Updated on October 12, 2020
Online platforms bring together a great lot of people. Like-minded in some ways, but often very different. In a world of bubbles and echo chambers, this is often a breath of fresh air. But it leads to the occasional mortally embarrassing misunderstanding.
About half of the energy of the Support Team goes into handling those moments. Some individualities are very synergetic, others stay away from each other, and some are quite contradictory.
We know about the struggles for equality and sometimes even recognition of many social groups in our society. These groups might be religious, ethnic, based on their sexual preferences, gender expression, political opinion, and more. A *lot* more. Sometimes they are only loosely tied through shared needs.
Between these groups or individuals tension can arise. The Support Team Volunteers are often those who moderate these conflicts. A social structure needs and lives on conflicts. They shine a light on deeper issues that require attention. We all make mistakes and we are all socialized differently so a welcoming approach to conflict is very healthy.
Still, we are all volunteers. Solving conflicts is a lot of work, and not every member is happy with conflicting situations.
Let’s bring in some imaginary hosts that show the problem:
- Fred has a vegan diet. Fred doesn’t want anyone to consume meat/dairy products in their kitchen.
- Claudia eats only meat. Claudia doesn’t want anyone to eat vegetables in their kitchen.
- Noel has a bad experience with creepy men. Noel doesn’t want anyone to be naked in their apartment.
- Nika lives a nudist lifestyle. They don’t want anyone to wear clothes in their home.
Now how do we handle a conflict between Fred and Claudia or between Noel and Nika?
We think that the most important thing is that every host and guest knows what they are getting into when meeting a member formerly unknown to them. I am not a big fan of bad surprises myself and I don’t wish for any member to run into a situation where they are pressed into doing something that they are uncomfortable with, especially if they already have bad experiences in the past regarding that situation.
On Trustroots one has several options to not get into a situation where you are surprised to be in a flat of paleo-nudists who asks you to be naked and only eat meat:
- Join a bunch of Circles.
- It positions you on a spectrum and gives them insight into how you live your life.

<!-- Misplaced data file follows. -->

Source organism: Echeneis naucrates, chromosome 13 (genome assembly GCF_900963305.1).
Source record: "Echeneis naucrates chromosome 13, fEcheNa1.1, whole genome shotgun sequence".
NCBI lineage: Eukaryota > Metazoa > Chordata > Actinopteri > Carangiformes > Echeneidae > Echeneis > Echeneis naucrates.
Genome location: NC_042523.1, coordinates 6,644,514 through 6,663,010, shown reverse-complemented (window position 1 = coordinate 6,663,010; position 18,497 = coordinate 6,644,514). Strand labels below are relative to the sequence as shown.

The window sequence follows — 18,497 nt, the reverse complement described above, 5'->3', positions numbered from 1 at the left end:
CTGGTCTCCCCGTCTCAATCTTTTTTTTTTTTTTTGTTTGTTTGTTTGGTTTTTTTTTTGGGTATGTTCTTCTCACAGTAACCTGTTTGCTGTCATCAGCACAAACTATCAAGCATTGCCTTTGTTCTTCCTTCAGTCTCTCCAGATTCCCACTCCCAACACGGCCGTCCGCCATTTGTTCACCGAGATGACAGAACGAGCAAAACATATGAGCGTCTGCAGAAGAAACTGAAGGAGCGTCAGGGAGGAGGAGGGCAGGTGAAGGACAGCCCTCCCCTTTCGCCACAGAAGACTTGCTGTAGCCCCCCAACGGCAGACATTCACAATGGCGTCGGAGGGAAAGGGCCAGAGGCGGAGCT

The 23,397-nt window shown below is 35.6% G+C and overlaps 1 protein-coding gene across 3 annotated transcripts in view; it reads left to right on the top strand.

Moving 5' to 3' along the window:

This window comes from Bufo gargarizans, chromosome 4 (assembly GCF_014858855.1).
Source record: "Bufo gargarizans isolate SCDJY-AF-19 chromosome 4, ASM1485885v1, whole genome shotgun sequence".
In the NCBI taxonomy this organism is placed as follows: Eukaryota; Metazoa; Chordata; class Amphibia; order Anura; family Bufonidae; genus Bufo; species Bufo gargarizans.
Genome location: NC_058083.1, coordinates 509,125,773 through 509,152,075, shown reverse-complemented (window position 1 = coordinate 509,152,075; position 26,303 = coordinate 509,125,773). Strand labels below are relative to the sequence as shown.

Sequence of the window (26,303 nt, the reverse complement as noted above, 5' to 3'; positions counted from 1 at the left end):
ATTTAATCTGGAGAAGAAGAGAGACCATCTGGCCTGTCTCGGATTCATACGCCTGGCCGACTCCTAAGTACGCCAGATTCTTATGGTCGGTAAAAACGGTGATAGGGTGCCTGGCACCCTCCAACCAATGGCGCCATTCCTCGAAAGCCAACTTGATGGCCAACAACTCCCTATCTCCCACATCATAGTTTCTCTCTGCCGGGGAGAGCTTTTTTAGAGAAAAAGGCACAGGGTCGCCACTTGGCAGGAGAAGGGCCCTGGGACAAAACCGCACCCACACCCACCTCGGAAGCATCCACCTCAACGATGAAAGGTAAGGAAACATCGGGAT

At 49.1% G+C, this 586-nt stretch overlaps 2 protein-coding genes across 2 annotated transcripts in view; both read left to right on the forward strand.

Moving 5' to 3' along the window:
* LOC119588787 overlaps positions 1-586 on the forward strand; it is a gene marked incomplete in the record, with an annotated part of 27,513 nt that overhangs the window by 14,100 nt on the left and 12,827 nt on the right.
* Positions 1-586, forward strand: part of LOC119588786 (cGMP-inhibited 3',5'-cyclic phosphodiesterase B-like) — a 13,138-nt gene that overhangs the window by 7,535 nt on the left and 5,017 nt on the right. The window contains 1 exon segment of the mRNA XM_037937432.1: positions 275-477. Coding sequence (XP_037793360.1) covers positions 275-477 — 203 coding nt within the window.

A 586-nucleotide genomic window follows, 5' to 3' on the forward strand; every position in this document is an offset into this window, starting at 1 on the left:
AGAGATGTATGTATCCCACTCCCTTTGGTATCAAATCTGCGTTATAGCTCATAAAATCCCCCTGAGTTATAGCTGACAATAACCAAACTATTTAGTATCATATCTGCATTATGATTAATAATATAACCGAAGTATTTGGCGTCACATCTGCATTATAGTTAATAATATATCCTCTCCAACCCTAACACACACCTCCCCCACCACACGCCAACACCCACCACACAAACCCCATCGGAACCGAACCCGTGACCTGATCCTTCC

- Be clear and honest about your boundaries and especially those towards your guests in your profile
- Maybe mention your triggers in an initial message so that you are sure that the other user is aware of them
If you have red lines, please make sure they are visible to others.
Note that being transparent is not a blank check to violate the rules. Don’t be shy with the Report button. We never ban first and ask questions later. We’ll always approach conflict with open ears and hearts.
Posted on August 4, 2020
You might be wondering why Trustroots is changing the name of Tribes. In this collaborative article we will try to explain what’s behind the change and why this matters. It has mainly been written by Mariyano, a Brazilian backpacker currently under lockdown in Buenos Aires due to the pandemic, and Martin A. who spent a few years travelling before finding relative stability by the European Alps. But as you will see below there has also been plenty of discussion among the Trustroots volunteers, so all in all it’s a rather communal project.
Posted on August 4, 2020
Community Stories, Vol. II
Welcome to the second part of our community letter to ourselves! In case you missed the first one with Covid-19 lockdown experiences, you can find it here. This time around we are travelling through the night – sleeping at police stations in Pristina, trainhopping to escape from where nobody stops for hitchhikers, and overcoming suspicion in Kończyce-Kolonia.
We hope you enjoy the read and that the stories either bring back memories of your own adventures or inspire you to future ones. A couple of months from now we will publish the next collection of stories where we want to hear about notable Trustroots experiences you’ve had, so send an email to firstname.lastname@example.org if you feel like it!